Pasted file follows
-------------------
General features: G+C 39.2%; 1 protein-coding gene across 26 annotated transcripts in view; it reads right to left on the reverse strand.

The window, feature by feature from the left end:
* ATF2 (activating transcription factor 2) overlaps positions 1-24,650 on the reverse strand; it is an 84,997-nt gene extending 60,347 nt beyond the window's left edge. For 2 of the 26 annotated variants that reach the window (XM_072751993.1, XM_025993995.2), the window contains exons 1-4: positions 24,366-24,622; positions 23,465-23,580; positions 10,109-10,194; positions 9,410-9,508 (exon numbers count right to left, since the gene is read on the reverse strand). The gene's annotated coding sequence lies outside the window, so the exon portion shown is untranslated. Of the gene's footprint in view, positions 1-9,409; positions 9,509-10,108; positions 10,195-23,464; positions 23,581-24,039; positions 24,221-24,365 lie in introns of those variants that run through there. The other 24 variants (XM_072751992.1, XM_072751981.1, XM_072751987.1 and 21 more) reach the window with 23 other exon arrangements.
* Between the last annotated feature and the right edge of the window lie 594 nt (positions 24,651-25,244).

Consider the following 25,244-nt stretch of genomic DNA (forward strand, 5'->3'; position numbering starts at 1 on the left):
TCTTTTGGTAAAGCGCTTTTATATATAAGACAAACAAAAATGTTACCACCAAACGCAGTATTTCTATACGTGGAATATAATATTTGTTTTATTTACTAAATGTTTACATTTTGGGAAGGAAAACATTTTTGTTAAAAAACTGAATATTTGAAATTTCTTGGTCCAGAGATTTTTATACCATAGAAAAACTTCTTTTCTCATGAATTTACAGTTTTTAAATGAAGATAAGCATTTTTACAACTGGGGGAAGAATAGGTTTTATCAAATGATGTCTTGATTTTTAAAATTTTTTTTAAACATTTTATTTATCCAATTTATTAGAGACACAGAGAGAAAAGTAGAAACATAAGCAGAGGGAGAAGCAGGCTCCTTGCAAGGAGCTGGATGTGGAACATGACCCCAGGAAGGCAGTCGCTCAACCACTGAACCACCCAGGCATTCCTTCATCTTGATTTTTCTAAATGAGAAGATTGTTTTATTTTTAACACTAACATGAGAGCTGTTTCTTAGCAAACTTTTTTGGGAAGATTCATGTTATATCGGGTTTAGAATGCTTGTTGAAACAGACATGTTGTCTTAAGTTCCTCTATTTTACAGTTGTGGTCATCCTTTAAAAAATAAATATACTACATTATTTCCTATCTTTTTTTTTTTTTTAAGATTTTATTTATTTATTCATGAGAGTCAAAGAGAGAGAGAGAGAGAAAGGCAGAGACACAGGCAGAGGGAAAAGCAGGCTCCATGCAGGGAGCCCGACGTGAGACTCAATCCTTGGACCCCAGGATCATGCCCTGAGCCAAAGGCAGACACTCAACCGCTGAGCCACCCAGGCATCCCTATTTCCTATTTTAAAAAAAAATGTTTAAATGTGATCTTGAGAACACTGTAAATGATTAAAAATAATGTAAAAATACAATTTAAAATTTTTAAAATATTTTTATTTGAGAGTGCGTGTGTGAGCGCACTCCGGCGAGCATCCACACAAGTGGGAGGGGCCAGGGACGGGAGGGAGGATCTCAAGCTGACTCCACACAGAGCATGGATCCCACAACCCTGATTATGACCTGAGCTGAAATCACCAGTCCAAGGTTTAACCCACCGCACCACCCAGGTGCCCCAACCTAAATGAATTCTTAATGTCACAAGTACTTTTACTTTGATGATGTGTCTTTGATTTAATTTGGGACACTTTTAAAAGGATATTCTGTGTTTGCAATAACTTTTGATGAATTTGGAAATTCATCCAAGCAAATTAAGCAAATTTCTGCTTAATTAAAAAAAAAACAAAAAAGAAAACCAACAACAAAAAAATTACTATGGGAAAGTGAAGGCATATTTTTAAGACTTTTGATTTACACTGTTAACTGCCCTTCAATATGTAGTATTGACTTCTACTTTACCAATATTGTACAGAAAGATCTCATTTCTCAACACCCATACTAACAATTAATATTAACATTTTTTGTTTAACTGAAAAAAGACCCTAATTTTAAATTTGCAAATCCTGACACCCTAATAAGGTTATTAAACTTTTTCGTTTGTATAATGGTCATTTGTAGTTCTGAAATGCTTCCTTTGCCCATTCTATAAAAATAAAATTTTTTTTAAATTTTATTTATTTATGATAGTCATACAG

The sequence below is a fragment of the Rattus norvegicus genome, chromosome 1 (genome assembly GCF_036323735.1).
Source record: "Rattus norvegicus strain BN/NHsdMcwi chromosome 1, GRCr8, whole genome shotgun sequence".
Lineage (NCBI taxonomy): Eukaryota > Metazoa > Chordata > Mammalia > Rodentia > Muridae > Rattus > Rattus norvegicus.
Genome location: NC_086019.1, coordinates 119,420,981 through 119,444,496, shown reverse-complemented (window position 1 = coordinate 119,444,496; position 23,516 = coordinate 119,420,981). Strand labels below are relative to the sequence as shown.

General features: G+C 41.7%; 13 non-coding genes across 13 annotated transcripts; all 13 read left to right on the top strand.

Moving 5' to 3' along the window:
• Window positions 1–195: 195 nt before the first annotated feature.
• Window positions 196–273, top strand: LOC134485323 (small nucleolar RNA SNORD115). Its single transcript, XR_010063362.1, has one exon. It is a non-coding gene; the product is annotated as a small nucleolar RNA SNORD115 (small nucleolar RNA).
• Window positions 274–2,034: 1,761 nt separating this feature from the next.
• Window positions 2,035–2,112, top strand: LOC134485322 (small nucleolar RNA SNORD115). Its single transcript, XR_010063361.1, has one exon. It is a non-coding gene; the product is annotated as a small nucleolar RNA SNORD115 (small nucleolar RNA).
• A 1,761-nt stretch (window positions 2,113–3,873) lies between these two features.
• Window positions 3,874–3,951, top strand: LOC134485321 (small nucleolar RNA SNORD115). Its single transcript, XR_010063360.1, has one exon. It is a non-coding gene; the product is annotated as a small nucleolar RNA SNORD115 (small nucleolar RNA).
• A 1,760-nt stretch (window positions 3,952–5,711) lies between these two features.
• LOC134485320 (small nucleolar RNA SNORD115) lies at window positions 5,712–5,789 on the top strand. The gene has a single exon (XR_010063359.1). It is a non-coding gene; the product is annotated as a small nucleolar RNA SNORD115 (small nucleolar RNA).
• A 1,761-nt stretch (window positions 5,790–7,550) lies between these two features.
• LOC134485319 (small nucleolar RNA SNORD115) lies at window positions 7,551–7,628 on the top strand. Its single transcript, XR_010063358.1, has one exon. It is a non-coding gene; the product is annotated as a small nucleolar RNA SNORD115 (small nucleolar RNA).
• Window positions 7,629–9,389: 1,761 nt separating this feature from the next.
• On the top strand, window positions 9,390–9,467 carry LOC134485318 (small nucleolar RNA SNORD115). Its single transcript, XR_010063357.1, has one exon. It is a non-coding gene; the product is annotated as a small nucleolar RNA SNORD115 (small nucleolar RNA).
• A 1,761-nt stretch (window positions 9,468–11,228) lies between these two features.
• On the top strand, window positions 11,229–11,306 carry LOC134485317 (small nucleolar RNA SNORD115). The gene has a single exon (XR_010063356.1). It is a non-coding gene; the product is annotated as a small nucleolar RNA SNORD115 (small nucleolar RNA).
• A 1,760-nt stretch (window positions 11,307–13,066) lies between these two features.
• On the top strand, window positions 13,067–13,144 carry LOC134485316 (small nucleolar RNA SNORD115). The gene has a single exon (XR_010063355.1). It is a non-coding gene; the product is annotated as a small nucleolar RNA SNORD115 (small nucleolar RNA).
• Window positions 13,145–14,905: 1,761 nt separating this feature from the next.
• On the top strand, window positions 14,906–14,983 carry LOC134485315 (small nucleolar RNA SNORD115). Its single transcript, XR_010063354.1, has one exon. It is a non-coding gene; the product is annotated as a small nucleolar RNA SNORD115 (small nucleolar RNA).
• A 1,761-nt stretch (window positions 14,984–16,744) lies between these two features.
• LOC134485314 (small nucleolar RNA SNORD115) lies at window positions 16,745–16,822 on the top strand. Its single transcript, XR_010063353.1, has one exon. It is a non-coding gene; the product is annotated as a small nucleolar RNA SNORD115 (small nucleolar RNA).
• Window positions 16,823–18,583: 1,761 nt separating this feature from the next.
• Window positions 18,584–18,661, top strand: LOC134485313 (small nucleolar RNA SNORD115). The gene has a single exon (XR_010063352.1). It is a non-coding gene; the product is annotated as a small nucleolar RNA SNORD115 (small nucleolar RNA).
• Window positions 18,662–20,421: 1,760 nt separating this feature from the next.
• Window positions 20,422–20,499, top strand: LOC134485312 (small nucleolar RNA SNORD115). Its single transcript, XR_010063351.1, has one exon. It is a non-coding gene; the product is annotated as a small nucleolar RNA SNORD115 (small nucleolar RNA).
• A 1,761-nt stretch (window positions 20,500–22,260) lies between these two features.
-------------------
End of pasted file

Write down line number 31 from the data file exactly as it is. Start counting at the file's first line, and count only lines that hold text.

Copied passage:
• A 1,761-nt stretch (window positions 14,984–16,744) lies between these two features.